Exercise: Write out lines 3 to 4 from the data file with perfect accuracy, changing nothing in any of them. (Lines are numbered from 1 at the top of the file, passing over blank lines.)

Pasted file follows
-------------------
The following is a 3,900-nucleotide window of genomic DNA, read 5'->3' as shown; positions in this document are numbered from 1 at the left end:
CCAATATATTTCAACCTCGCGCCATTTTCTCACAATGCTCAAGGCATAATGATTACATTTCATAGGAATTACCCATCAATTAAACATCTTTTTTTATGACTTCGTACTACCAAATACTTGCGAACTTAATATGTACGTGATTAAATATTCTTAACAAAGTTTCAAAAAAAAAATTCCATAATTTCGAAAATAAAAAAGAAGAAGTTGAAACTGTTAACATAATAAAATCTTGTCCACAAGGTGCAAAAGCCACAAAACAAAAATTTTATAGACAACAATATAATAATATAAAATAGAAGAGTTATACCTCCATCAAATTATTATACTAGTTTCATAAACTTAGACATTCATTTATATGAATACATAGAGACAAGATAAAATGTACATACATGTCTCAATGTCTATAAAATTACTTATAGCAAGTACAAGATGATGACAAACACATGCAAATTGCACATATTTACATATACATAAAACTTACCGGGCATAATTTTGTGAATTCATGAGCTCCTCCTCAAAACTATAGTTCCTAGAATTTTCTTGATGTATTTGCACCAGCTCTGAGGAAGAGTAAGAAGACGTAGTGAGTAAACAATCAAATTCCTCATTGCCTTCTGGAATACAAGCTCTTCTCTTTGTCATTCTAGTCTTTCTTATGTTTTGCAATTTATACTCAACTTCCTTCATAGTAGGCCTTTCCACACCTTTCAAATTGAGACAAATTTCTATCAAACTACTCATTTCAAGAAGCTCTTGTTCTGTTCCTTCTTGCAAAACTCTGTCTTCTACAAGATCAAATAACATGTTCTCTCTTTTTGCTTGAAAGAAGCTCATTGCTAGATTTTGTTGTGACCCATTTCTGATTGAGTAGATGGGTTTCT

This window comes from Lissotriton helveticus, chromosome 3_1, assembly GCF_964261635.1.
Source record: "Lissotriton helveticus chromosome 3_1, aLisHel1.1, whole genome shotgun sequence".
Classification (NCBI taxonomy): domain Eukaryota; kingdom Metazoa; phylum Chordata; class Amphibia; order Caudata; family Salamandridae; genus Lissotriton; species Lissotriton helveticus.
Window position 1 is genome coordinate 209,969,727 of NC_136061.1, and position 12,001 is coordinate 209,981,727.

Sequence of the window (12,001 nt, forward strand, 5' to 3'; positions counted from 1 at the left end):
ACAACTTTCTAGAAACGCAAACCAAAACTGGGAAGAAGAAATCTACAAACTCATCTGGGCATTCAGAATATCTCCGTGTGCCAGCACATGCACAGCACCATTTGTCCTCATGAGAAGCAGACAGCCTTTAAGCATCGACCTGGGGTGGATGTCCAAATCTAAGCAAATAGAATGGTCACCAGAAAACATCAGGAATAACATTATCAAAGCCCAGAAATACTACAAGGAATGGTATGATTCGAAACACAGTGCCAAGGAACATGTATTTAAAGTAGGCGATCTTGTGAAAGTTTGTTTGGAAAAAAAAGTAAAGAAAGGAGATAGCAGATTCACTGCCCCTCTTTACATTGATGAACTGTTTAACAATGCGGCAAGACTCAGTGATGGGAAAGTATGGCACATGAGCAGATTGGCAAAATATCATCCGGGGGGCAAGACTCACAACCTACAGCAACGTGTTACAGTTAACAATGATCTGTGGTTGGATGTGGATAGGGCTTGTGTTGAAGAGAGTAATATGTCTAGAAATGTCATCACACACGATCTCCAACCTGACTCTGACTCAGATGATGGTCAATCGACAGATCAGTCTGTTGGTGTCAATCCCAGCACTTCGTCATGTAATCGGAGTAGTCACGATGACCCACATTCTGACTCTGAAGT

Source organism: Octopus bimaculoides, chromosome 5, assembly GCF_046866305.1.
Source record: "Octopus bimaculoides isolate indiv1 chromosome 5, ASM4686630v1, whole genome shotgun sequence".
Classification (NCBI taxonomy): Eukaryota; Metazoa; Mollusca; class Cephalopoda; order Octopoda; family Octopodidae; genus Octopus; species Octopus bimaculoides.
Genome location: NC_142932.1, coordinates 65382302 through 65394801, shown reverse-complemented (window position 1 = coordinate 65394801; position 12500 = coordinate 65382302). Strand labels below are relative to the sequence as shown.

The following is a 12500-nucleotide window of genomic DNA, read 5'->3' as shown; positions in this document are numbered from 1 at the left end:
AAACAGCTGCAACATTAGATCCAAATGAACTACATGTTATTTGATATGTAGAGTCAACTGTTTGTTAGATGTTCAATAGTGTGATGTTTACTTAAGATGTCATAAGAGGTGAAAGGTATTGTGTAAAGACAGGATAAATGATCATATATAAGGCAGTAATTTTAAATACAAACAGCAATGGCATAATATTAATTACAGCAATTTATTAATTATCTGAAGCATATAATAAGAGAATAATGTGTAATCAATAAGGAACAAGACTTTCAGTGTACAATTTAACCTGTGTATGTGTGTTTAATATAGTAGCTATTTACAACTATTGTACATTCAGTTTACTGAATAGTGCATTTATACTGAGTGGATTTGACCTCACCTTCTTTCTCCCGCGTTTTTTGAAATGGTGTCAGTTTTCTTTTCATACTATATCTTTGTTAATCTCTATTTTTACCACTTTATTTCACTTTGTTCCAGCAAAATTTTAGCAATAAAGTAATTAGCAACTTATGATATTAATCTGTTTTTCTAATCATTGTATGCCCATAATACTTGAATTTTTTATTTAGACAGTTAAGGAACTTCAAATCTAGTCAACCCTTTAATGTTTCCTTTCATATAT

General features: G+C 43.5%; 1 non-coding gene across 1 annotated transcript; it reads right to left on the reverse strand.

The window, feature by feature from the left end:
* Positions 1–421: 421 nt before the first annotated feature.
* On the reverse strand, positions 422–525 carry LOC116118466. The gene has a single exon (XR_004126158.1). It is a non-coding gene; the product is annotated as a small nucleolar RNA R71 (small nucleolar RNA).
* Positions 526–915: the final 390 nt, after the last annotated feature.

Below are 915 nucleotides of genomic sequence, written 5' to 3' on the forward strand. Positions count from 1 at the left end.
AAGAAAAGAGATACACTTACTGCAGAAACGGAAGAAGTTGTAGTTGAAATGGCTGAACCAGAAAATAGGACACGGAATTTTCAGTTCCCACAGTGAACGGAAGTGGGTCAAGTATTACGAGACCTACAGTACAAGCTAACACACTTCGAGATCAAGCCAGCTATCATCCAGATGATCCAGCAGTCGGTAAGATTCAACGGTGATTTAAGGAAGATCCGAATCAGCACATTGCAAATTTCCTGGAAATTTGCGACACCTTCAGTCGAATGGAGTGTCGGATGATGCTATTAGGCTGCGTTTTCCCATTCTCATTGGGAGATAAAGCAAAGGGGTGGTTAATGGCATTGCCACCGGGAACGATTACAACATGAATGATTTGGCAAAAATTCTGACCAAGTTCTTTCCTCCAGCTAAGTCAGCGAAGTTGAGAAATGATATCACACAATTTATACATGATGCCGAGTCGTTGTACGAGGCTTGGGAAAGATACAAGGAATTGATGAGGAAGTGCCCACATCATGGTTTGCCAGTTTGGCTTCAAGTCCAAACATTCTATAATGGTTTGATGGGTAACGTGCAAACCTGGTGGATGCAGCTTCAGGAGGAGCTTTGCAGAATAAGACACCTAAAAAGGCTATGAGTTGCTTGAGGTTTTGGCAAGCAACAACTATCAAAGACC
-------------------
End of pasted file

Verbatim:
This window comes from Lissotriton helveticus, chromosome 3_1, assembly GCF_964261635.1.
Source record: "Lissotriton helveticus chromosome 3_1, aLisHel1.1, whole genome shotgun sequence".